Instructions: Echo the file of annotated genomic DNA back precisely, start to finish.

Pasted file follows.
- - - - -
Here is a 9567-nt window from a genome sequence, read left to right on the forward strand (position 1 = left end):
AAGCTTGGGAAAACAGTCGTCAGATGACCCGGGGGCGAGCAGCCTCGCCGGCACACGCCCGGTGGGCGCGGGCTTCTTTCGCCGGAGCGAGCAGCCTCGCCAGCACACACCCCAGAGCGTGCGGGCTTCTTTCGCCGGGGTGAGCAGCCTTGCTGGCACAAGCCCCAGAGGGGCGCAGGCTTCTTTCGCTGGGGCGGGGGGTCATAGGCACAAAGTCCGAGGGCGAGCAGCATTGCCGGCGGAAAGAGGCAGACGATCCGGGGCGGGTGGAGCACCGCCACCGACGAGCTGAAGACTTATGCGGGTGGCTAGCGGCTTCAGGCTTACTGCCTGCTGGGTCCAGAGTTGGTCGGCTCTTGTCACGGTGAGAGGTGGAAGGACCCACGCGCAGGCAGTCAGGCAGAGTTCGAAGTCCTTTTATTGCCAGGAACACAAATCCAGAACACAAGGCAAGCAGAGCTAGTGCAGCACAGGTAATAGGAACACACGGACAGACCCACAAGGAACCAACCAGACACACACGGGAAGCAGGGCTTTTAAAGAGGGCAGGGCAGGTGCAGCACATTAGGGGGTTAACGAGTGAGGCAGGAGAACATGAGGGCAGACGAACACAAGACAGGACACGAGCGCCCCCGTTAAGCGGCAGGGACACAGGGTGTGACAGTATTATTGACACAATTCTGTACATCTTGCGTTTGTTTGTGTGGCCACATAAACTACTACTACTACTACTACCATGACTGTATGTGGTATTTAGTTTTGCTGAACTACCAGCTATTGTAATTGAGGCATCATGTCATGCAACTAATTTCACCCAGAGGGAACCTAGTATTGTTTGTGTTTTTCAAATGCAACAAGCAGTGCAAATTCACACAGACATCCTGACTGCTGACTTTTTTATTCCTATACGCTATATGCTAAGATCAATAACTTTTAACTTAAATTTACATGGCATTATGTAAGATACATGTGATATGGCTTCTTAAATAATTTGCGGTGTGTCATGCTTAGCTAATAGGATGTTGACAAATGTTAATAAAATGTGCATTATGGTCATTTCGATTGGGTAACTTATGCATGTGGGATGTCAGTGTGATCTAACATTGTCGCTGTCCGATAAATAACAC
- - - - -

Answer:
Here is a 9567-nt window from a genome sequence, read left to right on the forward strand (position 1 = left end):
AAGCTTGGGAAAACAGTCGTCAGATGACCCGGGGGCGAGCAGCCTCGCCGGCACACGCCCGGTGGGCGCGGGCTTCTTTCGCCGGAGCGAGCAGCCTCGCCAGCACACACCCCAGAGCGTGCGGGCTTCTTTCGCCGGGGTGAGCAGCCTTGCTGGCACAAGCCCCAGAGGGGCGCAGGCTTCTTTCGCTGGGGCGGGGGGTCATAGGCACAAAGTCCGAGGGCGAGCAGCATTGCCGGCGGAAAGAGGCAGACGATCCGGGGCGGGTGGAGCACCGCCACCGACGAGCTGAAGACTTATGCGGGTGGCTAGCGGCTTCAGGCTTACTGCCTGCTGGGTCCAGAGTTGGTCGGCTCTTGTCACGGTGAGAGGTGGAAGGACCCACGCGCAGGCAGTCAGGCAGAGTTCGAAGTCCTTTTATTGCCAGGAACACAAATCCAGAACACAAGGCAAGCAGAGCTAGTGCAGCACAGGTAATAGGAACACACGGACAGACCCACAAGGAACCAACCAGACACACACGGGAAGCAGGGCTTTTAAAGAGGGCAGGGCAGGTGCAGCACATTAGGGGGTTAACGAGTGAGGCAGGAGAACATGAGGGCAGACGAACACAAGACAGGACACGAGCGCCCCCGTTAAGCGGCAGGGACACAGGGTGTGACAGTATTATTGACACAATTCTGTACATCTTGCGTTTGTTTGTGTGGCCACATAAACTACTACTACTACTACTACCATGACTGTATGTGGTATTTAGTTTTGCTGAACTACCAGCTATTGTAATTGAGGCATCATGTCATGCAACTAATTTCACCCAGAGGGAACCTAGTATTGTTTGTGTTTTTCAAATGCAACAAGCAGTGCAAATTCACACAGACATCCTGACTGCTGACTTTTTTATTCCTATACGCTATATGCTAAGATCAATAACTTTTAACTTAAATTTACATGGCATTATGTAAGATACATGTGATATGGCTTCTTAAATAATTTGCGGTGTGTCATGCTTAGCTAATAGGATGTTGACAAATGTTAATAAAATGTGCATTATGGTCATTTCGATTGGGTAACTTATGCATGTGGGATGTCAGTGTGATCTAACATTGTCGCTGTCCGATAAATAACAC